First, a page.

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NPR: talk of “uneducated” Americans is the real outrage

An embarrassing video has led the Chief Executive of NPR (National Public Radio) to resign. Vivian Schiller offered her resignation a day after a conservative film-maker released a video that captured an NPR fund-raiser talking to people pretending to be donors from a Muslim Brotherhood front organization. NPR - the publicly-funded and listener-supporter radio network that many people rely on for news - is in a crisis. The latest trouble comes after a controversy for firing commentator Juan Williams in October (which I wrote about here), and at the same time that Republicans in congress are trying to cut its funding.

The video is a pretty sleazy sting operation, and it's not the first from the young Republican provocateur, James O'Keefe. But the video is very revealing for an insight into the liberal mindset. And here I'm not referring to the fact that NPR fund-raiser Ronald Schiller (no relation to the CEO) was willing to sit down to talk to a Muslim group and possibly take their money - that's no big deal.

What I do find outrageous is Mr. Schiller's unadulterated, snobbish opinion that the American people are stupid. He moans that "the educated, so-called elite in this country is too small a percentage of the population," while "you have this very large uneducated part of the population." For good measure he says of the Tea Party, "they're seriously racist, racist people."

This low opinion of middle Americans is the real outrage. And unfortunately NPR employees are not the only ones that hold such views.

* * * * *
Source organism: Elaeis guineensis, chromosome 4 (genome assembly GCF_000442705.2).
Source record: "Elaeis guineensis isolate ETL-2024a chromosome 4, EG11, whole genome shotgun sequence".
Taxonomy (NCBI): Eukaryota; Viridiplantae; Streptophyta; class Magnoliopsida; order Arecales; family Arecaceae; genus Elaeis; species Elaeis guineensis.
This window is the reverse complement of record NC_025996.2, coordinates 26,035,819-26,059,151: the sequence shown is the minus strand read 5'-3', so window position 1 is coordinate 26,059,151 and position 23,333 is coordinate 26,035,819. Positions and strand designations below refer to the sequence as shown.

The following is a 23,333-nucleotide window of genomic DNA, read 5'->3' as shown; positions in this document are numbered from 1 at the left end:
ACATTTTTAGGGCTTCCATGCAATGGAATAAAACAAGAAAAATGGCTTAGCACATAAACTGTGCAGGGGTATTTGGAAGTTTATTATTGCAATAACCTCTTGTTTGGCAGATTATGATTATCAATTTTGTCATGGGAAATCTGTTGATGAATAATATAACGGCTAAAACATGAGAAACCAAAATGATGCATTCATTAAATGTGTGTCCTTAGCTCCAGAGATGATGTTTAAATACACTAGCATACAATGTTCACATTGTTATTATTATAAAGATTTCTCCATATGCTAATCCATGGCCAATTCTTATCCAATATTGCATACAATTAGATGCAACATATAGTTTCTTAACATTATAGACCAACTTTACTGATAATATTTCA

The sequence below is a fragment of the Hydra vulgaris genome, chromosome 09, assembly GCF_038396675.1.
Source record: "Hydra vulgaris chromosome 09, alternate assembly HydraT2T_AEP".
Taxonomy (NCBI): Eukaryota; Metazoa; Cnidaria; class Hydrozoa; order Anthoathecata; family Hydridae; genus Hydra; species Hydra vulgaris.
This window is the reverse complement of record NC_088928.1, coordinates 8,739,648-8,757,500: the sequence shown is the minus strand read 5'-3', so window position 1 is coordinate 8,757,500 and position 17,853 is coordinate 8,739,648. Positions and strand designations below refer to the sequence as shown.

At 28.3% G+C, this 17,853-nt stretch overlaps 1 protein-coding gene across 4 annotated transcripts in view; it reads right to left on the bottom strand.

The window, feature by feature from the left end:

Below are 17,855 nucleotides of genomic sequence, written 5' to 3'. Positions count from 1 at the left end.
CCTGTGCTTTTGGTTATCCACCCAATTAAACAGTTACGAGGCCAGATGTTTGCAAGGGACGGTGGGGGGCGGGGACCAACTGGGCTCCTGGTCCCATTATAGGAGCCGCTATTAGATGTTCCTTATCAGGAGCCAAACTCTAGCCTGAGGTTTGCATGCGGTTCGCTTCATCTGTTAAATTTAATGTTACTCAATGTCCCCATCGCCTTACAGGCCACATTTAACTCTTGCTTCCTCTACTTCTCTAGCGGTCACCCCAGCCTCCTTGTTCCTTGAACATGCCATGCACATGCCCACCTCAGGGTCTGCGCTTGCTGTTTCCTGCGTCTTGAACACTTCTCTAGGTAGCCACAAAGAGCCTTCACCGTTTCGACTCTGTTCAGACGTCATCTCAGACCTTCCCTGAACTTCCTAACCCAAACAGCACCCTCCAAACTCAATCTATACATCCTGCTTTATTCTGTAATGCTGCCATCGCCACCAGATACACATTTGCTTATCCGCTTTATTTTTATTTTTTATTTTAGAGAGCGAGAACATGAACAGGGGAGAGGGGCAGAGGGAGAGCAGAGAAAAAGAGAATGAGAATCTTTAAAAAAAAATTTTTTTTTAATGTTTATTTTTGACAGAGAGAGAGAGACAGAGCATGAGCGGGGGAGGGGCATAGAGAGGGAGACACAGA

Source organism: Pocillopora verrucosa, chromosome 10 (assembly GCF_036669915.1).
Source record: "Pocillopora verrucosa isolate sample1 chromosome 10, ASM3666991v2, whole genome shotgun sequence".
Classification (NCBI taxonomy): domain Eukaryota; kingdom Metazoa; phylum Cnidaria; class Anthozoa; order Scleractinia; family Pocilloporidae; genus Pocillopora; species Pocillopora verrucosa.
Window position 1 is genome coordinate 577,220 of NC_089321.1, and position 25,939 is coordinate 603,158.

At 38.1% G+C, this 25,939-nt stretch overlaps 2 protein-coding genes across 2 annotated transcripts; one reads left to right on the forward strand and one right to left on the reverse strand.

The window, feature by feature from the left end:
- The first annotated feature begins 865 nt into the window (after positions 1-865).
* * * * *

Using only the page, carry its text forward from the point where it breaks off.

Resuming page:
(Hat tip: Brendan O'Neill)

2 Responses to “NPR: talk of “uneducated” Americans is the real outrage” Leave a reply ›

  • Thanks for the insights. It's not that NPR doesn't have some very interesting features and some good reporters. But the elitism and snobbism found in its condescending attitude toward ordinary Americans is very irritating. I have been in dozens of conversations with my so-called "peers," college professor types, wannabes in their stereotyped opinions, who have the same attitudes toward the people. The Trilling remark is appropriate here. They (could be NPR types) are a herd of independent minds who anxiously want to be "cool" and accepted among those "in the know." And they stampede anyone who might not accept their interpretation of events.

    I am confident that NPR will survive, but it no longer needs the tax support of the "little, ignorant folks" who live in fly-over zones. And I hope that much of the outstanding reporting will continue.

  • Nancy - I like your balanced outlook

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